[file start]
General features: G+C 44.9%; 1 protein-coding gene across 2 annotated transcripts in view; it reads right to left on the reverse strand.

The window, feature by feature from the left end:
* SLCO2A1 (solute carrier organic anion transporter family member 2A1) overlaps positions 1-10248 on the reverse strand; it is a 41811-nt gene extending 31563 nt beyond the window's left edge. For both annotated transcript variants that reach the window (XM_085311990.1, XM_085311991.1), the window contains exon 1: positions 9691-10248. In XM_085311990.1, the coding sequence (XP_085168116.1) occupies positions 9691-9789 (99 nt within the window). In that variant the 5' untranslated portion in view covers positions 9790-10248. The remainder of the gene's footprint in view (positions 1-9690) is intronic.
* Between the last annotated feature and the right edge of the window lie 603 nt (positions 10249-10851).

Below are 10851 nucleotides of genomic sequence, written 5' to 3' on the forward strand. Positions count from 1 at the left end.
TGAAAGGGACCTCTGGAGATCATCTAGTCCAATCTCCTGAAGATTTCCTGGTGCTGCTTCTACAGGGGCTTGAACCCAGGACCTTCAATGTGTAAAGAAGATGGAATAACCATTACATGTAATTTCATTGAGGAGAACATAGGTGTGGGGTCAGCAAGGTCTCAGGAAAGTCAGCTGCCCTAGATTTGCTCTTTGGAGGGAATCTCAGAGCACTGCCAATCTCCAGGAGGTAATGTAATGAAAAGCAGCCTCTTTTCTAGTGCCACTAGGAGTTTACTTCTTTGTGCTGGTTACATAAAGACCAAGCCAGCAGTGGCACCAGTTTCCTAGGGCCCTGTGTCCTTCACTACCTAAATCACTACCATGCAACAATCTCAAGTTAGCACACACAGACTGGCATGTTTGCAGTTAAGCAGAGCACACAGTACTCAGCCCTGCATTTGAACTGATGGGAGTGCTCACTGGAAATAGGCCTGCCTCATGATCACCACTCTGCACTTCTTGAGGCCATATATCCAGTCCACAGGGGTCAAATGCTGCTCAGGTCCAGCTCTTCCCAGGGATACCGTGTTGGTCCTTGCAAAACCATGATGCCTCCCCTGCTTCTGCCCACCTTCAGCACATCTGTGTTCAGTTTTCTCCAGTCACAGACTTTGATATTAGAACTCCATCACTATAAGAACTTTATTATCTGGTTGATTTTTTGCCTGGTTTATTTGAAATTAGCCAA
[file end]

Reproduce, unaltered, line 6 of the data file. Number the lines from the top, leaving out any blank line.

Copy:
TGAAAGGGACCTCTGGAGATCATCTAGTCCAATCTCCTGAAGATTTCCTGGTGCTGCTTCTACAGGGGCTTGAACCCAGGACCTTCAATGTGTAAAGAAGATGGAATAACCATTACATGTAATTTCATTGAGGAGAACATAGGTGTGGGGTCAGCAAGGTCTCAGGAAAGTCAGCTGCCCTAGATTTGCTCTTTGGAGGGAATCTCAGAGCACTGCCAATCTCCAGGAGGTAATGTAATGAAAAGCAGCCTCTTTTCTAGTGCCACTAGGAGTTTACTTCTTTGTGCTGGTTACATAAAGACCAAGCCAGCAGTGGCACCAGTTTCCTAGGGCCCTGTGTCCTTCACTACCTAAATCACTACCATGCAACAATCTCAAGTTAGCACACACAGACTGGCATGTTTGCAGTTAAGCAGAGCACACAGTACTCAGCCCTGCATTTGAACTGATGGGAGTGCTCACTGGAAATAGGCCTGCCTCATGATCACCACTCTGCACTTCTTGAGGCCATATATCCAGTCCACAGGGGTCAAATGCTGCTCAGGTCCAGCTCTTCCCAGGGATACCGTGTTGGTCCTTGCAAAACCATGATGCCTCCCCTGCTTCTGCCCACCTTCAGCACATCTGTGTTCAGTTTTCTCCAGTCACAGACTTTGATATTAGAACTCCATCACTATAAGAACTTTATTATCTGGTTGATTTTTTGCCTGGTTTATTTGAAATTAGCCAA